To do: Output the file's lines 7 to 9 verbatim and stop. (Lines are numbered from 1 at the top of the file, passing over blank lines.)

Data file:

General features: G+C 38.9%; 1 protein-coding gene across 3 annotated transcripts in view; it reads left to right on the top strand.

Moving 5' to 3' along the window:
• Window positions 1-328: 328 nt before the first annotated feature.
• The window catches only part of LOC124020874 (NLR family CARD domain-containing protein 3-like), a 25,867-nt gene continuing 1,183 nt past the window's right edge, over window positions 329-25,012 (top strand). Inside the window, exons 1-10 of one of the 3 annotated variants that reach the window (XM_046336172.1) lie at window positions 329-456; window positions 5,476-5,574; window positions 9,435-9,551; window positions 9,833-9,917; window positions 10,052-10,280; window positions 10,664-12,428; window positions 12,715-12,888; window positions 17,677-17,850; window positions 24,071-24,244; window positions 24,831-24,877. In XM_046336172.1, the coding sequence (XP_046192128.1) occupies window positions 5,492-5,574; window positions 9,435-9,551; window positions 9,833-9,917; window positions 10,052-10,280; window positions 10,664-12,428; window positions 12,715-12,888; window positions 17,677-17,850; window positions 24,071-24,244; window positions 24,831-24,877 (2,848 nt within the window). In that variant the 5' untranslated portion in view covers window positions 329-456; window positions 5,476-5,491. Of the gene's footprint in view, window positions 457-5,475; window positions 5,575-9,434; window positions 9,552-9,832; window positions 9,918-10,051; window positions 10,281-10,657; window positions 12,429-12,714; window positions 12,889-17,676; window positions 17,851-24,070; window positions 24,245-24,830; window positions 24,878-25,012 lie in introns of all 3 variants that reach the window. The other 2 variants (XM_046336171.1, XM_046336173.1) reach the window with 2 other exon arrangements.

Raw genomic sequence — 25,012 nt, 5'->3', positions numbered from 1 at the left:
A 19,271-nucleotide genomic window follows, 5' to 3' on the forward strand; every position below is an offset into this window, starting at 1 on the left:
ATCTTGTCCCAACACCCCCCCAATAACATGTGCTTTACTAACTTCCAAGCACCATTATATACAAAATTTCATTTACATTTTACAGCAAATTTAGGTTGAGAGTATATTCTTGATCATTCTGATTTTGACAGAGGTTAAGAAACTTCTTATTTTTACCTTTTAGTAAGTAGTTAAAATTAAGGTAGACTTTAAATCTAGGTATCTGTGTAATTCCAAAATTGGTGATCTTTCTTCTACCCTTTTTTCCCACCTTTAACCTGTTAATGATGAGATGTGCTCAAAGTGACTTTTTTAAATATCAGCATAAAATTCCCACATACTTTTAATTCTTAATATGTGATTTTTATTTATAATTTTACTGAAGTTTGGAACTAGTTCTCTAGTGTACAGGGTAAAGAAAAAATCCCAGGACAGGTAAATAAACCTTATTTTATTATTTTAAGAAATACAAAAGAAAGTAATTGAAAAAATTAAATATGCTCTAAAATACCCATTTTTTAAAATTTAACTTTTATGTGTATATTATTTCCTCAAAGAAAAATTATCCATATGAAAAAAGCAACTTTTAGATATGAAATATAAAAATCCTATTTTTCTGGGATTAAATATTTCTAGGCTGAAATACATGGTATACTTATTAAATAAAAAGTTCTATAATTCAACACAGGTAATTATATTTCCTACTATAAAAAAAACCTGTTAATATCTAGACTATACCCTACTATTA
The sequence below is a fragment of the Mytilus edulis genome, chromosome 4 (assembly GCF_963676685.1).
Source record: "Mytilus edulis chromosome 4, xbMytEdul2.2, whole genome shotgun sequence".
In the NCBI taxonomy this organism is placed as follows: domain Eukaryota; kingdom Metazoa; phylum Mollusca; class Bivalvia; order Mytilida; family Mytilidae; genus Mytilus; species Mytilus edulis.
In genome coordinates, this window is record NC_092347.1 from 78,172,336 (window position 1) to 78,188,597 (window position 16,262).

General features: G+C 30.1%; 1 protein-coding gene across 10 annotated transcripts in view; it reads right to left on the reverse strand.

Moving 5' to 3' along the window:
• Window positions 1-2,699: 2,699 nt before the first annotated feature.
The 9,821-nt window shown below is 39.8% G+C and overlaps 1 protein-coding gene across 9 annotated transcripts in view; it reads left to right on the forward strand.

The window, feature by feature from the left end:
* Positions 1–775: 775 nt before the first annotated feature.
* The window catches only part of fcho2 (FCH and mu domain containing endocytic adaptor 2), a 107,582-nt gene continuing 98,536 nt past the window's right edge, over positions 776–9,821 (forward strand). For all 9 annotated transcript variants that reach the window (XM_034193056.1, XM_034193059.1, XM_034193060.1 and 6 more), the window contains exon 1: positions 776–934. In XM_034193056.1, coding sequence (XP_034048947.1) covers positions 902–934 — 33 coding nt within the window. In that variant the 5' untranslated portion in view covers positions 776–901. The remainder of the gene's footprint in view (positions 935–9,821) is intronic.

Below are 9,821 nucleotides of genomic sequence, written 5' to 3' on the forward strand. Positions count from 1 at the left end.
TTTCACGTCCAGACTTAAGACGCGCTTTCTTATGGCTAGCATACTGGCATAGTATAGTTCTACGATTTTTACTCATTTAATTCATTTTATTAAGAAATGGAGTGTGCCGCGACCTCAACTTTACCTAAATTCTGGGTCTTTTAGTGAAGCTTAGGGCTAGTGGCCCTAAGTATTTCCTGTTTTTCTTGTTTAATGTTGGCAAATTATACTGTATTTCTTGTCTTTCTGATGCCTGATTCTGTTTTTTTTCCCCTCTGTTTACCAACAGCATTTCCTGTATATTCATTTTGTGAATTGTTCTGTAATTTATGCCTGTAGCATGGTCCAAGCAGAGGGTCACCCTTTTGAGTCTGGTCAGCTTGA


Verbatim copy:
ATCTTGTCCCAACACCCCCCCAATAACATGTGCTTTACTAACTTCCAAGCACCATTATATACAAAATTTCATTTACATTTTACAGCAAATTTAGGTTGAGAGTATATTCTTGATCATTCTGATTTTGACAGAGGTTAAGAAACTTCTTATTTTTACCTTTTAGTAAGTAGTTAAAATTAAGGTAGACTTTAAATCTAGGTATCTGTGTAATTCCAAAATTGGTGATCTTTCTTCTACCCTTTTTTCCCACCTTTAACCTGTTAATGATGAGATGTGCTCAAAGTGACTTTTTTAAATATCAGCATAAAATTCCCACATACTTTTAATTCTTAATATGTGATTTTTATTTATAATTTTACTGAAGTTTGGAACTAGTTCTCTAGTGTACAGGGTAAAGAAAAAATCCCAGGACAGGTAAATAAACCTTATTTTATTATTTTAAGAAATACAAAAGAAAGTAATTGAAAAAATTAAATATGCTCTAAAATACCCATTTTTTAAAATTTAACTTTTATGTGTATATTATTTCCTCAAAGAAAAATTATCCATATGAAAAAAGCAACTTTTAGATATGAAATATAAAAATCCTATTTTTCTGGGATTAAATATTTCTAGGCTGAAATACATGGTATACTTATTAAATAAAAAGTTCTATAATTCAACACAGGTAATTATATTTCCTACTATAAAAAAAACCTGTTAATATCTAGACTATACCCTACTATTA
The sequence below is a fragment of the Mytilus edulis genome, chromosome 4 (assembly GCF_963676685.1).
Source record: "Mytilus edulis chromosome 4, xbMytEdul2.2, whole genome shotgun sequence".